It feels like it's eons since The English Riviera, Metronomy's third album - the record that broke them through into the mainstream - was released. It was the subject of countless gushing five star reviews, was nominated for the Mercury Prize and soundtracked endless quirky insurance adverts on TV screens.
It's actually only been nearly three years, but Joe Mount, the man behind Metronomy, agrees that it feels like much longer...
"I feel so out of touch," he admits, almost apologetically. "I don't know what's been going on. I had a baby this year."
"Well, my girlfriend did, obviously," he adds dryly.
This new addition to Mount's life is just one of the facets that occupies the themes of upcoming album Love Letters. Famously, The English Riviera is an ode to Mount's hometown of Devon, specifically his return to the coastal borough after pursuing a career in music in London. It was a concept album in a resolutely non-Spinal Tap way. Can we expect the same immersive storyline from Love Letters?
"I didn't want to do another record that I had to talk about in terms of like, 'Oh, it's about this...'" Mount says. "For a long time, doing an album like [The English Riviera] really helped because I didn't start as a guitarist, writing songs, so I had to get better at writing lyrics, and it helped to have a theme.
"With Love Letters, a lot of the songs are about being away from home and travelling, because that's what I'm good at," he continues. "Everyone was asking: "What's the next album about?" and I was like, 'All I know how to do is tour'."
Watch the video for Love Letters' lead single 'I'm Aquarius' below:
Indeed, thanks to the success of The English Riviera, Metronomy spent most of 2012 on the road, playing a slew of shows across the UK, Europe and the US; not to mention dozens of global festivals, including the likes of Reading and Leeds, Latitude, Coachella, Sonar, and Field Day.
This incessant touring has clearly influenced Mount's lyrics, as showcased most honestly on Love Letters' stripped back closer, 'Never Wanted'. 'Mini bar with many choices/bedside table/distant voices/but it gets better,' Mount sings, before querying doubtfully: 'Does it get better?'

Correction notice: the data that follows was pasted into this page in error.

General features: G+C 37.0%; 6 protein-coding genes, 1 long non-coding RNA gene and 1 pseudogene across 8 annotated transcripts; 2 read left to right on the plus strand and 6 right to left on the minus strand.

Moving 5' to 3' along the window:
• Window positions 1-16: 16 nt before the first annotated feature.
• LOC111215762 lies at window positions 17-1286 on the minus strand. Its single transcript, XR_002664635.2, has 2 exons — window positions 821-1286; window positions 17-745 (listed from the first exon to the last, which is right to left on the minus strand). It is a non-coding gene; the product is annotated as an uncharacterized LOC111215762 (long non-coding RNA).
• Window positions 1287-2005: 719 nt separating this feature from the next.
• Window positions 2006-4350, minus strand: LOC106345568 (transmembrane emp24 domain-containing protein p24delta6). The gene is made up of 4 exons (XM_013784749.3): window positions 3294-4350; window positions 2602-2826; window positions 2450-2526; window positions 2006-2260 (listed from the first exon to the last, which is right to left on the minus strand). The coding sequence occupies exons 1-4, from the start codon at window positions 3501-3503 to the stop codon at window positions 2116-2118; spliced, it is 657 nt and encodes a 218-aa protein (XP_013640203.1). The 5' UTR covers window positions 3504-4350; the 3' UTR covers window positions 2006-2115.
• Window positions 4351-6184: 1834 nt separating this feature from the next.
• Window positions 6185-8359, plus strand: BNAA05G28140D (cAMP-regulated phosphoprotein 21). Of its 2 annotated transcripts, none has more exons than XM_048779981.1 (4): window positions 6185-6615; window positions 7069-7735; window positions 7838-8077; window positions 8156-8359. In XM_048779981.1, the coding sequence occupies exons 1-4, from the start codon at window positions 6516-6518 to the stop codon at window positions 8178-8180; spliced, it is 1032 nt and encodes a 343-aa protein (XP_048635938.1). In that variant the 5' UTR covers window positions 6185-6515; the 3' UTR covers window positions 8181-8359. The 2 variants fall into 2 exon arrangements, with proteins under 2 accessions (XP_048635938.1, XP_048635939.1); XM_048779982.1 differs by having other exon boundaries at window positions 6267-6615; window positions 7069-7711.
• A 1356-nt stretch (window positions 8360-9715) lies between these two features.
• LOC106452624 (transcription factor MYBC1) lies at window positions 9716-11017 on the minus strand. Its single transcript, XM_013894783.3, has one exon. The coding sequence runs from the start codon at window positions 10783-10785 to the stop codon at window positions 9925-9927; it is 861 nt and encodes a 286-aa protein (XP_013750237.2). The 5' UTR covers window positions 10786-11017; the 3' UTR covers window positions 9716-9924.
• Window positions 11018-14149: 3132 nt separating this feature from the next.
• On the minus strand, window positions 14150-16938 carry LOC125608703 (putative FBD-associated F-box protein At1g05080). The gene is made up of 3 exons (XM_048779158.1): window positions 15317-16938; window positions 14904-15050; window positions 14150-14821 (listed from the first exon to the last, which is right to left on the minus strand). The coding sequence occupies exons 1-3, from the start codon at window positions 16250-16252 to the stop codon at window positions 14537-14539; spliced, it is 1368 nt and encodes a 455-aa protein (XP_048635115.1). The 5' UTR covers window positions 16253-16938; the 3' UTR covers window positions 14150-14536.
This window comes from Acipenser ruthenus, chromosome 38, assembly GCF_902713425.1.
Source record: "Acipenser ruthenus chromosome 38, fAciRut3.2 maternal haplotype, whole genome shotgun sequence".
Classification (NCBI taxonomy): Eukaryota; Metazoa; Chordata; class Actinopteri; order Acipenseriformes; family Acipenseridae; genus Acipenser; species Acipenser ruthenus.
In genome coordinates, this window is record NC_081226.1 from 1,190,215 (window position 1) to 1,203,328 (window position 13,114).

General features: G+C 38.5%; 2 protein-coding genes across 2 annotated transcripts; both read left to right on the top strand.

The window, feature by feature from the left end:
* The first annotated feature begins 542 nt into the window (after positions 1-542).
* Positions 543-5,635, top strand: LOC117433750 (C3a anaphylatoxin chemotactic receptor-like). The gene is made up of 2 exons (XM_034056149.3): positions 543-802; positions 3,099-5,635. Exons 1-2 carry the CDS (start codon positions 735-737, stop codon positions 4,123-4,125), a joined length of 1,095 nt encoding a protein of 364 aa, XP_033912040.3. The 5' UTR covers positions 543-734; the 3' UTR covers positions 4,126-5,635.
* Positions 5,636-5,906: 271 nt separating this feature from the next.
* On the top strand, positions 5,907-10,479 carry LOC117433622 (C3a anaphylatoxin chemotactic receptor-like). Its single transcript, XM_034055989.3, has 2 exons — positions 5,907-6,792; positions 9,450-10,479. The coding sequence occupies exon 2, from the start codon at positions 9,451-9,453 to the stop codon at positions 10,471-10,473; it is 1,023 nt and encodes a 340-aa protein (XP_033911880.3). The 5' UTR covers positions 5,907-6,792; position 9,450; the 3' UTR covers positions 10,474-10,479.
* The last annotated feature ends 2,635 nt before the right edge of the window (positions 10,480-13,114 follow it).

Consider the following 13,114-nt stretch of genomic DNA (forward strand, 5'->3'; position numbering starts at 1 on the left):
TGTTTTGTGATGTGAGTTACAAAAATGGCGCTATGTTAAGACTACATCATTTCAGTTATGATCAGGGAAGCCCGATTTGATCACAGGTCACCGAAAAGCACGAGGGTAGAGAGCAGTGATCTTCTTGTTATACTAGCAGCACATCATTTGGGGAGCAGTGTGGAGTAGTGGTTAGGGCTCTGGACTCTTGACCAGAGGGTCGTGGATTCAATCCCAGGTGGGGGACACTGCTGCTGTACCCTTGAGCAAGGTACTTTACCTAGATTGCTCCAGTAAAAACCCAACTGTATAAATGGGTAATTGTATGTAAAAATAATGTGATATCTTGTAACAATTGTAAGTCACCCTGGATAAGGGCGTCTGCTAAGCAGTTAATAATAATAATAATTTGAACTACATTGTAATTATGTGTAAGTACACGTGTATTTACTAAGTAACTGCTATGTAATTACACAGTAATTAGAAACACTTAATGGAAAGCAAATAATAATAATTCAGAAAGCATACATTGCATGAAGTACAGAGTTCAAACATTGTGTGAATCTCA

It all sounds like it could be veering into "woe-is-me-I'm-so-famous" territory, but Mount insists this isn't the case. "I love touring but when you're away from your girlfriend, or your family, you feel worse for enjoying it. You feel guilty," he says.
Love Letters is an excellent album - electronic tinged indie rock, with plenty of sing-along hooks, heartfelt lyrics and even an 80s disco-funk-rock freakout. It surely must have been a fairly intimidating prospect, however, to follow the success of The English Riviera. So the obvious question that springs to mind is: was there pressure on him to better TER?
"Yeah..." Mount says uncertainly. "But it's a self-made pressure. The pressure never comes from the record label or management. It's always: 'Why wouldn't I want to make a good album?'. It would be odd if anyone else was putting more pressure on me than myself."
Unfortunately for him, Mount is the only person who has to shoulder this pressure. Since he formed Metronomy in 1999, the band have grown from a one-man project into, well, a band. Mount tours with multi-instrumentalist Oscar Cash, drummer Anna Prior and bass guitarist Gbenga Adelekan, and they appear on the albums and some promotional images.
It's a fairly confusing set up - even Mount constantly corrects himself with "we" when he says "I" throughout our conversation. "I always say "we" because we spend so much time touring," he explains. "I still write the songs but we operate as a band most of the time." Mount is still the main songwriter, however, admitting he feels it's "personal" when he's writing something.
Band or no band, Love Letters is sure to spell out more touring and success for Metronomy - but what else does Mount want to achieve?
"I've always had pretty modest ambitions," he says. "Having said that, with each record it would be very weird to not want it to be popular and to not want it to be successful. I'd love it if its success is much bigger than the last album. I feel really happy with the record, I'm really proud of it so I'm excited for people to hear it, and for as many people to hear it as possible. But I don't want to play Wembley Stadium."
Maybe stadiums aren't his bag, but Metronomy's status is certainly rising. They have a headlining slot alongside the legendary Pixies at London's Field Day to look forward to, which Mount confesses he's "really excited but really nervous" about. That, and playing Brixton Academy in March, he says, "are the things I wished to happen, and are now happening."
However, Mount hints he's not quite done with wishing for more. "Desires are rolling," he adds.
Love Letters is out March 10.